Prof Philippe Sands and Carl Gardner “counting time” – not an ‘omnishambles’

Philippe Sands is currently on sabbatical, but Professor of Law at UCL. His biography is here.

Philippe is a regular commentator on the BBC and CNN and writes frequently for leading newspapers. He is frequently invited to lecture around the world, and in recent years has been a Visiting Professor at the University of Toronto (2005), the University of Melbourne (2005) and the Universite de Paris I (Sorbonne) (2006, 2007). He has previously held academic positions at the University of London’s School of Oriental and African Studies, Kings College London and , University of Cambridge and was a Global Professor of Law at New York University from 1995-2003. He was co-founder of FIELD (Foundation for International Environmental Law and Development), and established the programmes on Climate Change and Sustainable Development. He is a member of the Advisory Boards of the European Journal of International Law and Review of European Community and International Environmental Law (Blackwell Press). In 2007 he served as a judge for the Guardian First Book Prize award.

So unsurprisingly when he returned recently from St Elsewhere he was bombarded with messages about this counting time problem. In fact, according to BBC Any Questions last time, it took Prof. Philippe Sands three minutes to work it out, and “there’s no two opinions about it”.

@carlgardner, a Barrister and former Government lawyer, explained recently that it was not easy to work out as first appears:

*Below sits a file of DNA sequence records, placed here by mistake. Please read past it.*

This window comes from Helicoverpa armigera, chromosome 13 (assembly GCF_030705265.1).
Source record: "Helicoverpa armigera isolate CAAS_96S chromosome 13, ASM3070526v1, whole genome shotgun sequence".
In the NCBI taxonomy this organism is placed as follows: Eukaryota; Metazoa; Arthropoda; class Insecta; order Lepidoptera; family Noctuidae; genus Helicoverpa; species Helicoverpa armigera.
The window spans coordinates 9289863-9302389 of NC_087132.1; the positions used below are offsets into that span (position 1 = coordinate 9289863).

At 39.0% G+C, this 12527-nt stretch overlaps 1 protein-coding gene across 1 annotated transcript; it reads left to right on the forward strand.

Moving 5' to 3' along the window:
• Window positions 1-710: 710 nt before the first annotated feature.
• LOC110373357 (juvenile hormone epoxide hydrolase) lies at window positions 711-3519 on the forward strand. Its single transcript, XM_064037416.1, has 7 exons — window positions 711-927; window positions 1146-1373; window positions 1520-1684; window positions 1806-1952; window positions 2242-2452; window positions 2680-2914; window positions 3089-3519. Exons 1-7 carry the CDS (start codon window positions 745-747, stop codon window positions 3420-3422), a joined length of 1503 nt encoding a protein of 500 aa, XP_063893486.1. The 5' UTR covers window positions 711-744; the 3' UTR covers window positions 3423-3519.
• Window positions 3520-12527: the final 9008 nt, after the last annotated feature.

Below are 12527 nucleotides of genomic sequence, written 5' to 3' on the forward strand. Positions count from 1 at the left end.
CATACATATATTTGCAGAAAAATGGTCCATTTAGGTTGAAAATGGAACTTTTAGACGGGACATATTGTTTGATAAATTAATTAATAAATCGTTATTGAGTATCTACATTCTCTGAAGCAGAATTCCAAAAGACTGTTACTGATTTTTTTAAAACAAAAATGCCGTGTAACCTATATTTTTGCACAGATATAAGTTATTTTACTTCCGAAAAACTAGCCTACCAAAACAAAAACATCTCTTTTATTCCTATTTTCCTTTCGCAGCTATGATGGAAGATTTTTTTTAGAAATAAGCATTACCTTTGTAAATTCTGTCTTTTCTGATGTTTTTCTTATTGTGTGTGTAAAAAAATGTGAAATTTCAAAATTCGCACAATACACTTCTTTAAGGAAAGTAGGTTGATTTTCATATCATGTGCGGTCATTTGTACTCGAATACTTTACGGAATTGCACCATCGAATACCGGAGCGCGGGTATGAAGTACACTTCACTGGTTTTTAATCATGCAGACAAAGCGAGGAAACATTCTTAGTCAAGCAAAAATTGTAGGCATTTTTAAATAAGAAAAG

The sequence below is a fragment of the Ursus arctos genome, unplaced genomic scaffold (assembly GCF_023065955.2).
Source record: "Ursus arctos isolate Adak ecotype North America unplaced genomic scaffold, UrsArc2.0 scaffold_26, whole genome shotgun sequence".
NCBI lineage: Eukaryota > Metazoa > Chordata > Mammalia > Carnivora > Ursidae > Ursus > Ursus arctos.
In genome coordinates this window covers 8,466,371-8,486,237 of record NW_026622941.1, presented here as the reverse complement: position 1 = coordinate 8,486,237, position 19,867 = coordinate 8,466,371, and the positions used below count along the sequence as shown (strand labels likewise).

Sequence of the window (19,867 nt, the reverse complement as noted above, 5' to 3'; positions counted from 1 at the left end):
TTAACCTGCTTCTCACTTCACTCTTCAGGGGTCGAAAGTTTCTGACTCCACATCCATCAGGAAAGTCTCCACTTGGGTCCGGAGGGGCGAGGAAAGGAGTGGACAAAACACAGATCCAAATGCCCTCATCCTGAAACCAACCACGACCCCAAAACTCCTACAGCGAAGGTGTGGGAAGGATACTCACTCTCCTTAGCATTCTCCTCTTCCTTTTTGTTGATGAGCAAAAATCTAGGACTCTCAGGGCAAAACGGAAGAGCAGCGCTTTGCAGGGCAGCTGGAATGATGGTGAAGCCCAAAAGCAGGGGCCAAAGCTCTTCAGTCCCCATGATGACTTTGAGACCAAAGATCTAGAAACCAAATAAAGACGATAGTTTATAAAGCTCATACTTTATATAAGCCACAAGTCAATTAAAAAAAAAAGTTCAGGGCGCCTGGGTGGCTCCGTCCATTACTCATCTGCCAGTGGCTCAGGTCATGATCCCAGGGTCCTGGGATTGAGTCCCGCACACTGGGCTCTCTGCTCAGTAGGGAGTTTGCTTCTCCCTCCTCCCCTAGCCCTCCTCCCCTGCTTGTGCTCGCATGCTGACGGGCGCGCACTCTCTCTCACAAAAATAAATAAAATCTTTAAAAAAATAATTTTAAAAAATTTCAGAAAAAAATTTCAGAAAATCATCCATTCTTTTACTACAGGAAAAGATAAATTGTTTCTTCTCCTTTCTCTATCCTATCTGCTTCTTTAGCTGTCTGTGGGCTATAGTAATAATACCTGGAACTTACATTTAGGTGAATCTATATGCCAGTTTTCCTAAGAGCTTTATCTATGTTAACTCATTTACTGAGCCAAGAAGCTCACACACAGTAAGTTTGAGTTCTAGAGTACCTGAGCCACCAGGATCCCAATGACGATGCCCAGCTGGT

To be fair to government lawyers (of whom I’ve been one), these time issues can be tricky. It often amazes non-lawyers that there can be confusion about questions like this, but one of the surprising things you learn at law school is that it’s not obvious how you calculate time. Indeed, a whole section of the massive and brilliant law encyclopedia Halsbury’s Laws is devoted to the law of time.

In government you have the added difficulty that your ministerial clients seem obsessed with time, and the room it gives to delay decisions, in contexts where giving precise advice on time is difficult. I’ve advised on many EU law cases where the time-limit for a UK response depended in part on complex rules involving additional days allowed to government that varied according to how long the post was assumed to take between Luxembourg and the national capital. It frustrated me enormously that the only legal advice ministers seemed to be interested in was how I calculated the precise date, and that no one seemed anxious to listen to whether I thought we could win, or in getting on with deciding what if any arguments we’d make. A week or two would go by, then at the next meeting the only question would again be: “Till when do we have?”

Two lawyers who’ve not made an “omnishambles” out of it.

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